AFRICA had the potential to become the next "global energy hub", but for this to happen nearly 110000 skilled workers were required, experts said in Johannesburg yesterday.

Former African leaders and experts met at Wits University to talk about leadership and skills creation in the energy sector. The meeting came ahead of Africa Day today.

Charles Stith, director of the African Presidential Centre in the US, said measures needed to be taken to draw in and retain skills on the continent if it was to make the most of the opportunity, as countries worldwide experienced declining resources and were turning to resource-rich Africa.

"African leaders need to do something to make it attractive for skilled Africans to stay in the continent or return," he said. Regional co-operation, efficiency and enhanced markets were crucial to meeting Africa's energy potential, he said.

Kenneth Jennings, MD of K2J Environmental in the US, said a concerted effort was needed in education to prepare the groundwork. "This has to happen at universities, schools and within the public."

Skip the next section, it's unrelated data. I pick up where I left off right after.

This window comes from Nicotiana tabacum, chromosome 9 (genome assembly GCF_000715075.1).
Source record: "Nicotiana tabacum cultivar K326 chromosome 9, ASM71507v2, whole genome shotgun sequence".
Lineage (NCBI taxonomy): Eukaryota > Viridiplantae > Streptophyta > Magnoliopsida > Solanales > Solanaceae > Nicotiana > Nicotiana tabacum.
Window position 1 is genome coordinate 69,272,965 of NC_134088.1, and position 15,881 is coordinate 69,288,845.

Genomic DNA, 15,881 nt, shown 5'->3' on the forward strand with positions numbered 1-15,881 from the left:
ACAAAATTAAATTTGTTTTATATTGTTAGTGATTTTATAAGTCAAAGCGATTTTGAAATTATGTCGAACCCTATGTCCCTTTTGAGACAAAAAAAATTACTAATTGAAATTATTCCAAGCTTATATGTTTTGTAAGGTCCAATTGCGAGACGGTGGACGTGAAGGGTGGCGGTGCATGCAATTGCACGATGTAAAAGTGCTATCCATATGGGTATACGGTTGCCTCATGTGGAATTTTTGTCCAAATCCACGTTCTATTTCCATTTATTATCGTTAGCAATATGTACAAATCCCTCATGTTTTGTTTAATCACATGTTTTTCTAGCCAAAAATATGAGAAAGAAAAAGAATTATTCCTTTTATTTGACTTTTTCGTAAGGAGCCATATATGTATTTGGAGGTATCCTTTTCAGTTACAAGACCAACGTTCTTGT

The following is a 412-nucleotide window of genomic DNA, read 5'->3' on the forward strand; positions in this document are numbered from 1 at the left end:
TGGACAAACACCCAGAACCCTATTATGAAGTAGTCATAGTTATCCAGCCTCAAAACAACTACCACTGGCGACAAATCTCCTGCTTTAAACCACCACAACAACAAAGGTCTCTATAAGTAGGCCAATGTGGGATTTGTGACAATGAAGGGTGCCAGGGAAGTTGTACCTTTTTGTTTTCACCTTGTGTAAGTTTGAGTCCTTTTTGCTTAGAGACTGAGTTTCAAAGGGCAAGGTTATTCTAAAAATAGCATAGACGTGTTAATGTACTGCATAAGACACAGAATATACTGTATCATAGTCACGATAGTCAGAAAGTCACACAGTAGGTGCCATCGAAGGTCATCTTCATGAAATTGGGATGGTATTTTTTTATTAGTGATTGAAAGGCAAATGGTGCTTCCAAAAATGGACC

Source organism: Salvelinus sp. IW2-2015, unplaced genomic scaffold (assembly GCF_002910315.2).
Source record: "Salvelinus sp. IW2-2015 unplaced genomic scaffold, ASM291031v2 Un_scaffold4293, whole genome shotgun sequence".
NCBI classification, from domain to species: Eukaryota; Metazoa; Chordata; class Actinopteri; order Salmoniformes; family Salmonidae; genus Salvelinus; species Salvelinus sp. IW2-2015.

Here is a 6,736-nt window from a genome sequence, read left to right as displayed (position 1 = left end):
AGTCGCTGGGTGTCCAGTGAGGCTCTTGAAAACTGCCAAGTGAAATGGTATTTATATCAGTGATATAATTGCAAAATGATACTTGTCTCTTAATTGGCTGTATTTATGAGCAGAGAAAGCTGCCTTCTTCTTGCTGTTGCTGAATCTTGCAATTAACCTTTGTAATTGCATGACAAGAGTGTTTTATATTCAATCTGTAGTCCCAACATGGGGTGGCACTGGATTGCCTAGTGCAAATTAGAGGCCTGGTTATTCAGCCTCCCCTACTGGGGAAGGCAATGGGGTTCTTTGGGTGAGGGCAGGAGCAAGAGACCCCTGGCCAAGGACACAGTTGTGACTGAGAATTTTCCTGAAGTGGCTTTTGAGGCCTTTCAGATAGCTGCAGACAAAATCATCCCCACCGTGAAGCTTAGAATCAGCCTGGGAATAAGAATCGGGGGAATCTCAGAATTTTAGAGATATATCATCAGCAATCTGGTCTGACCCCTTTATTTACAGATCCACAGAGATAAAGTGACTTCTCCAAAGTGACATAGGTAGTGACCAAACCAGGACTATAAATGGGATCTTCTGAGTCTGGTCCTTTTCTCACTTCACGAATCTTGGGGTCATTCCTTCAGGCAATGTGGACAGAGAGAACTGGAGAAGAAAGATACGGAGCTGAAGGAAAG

Tunde Fahm, executive director of Camac International in the Cayman Islands, said it was up to African leaders to create policies conducive to the development of energy.

"As long as we have good leadership at an African Union level, I believe anything is possible. But from the leadership shown here today, we are capable of doing a lot better to become the world energy hub," he said.

Chris Sattler, CEO of Uranium One, said demand for uranium and nuclear energy was rising and the market was expected to grow to £250m.

"Africa is expected to be the place to drive uranium and nuclear demand and growth," he said. Africa could benefit from sustainable, reliable and cheap energy, he said. "(About) 8,3-million schoolchildren could be helped through government revenue."

Mr Jennings said it was undeniable that Africa was energy rich, but it had to develop an energy security plan or the benefits would pass it by.

"Much more on energy security is needed," he said.

Mr Jennings also said public-private partnerships, as well as political stability, were essential.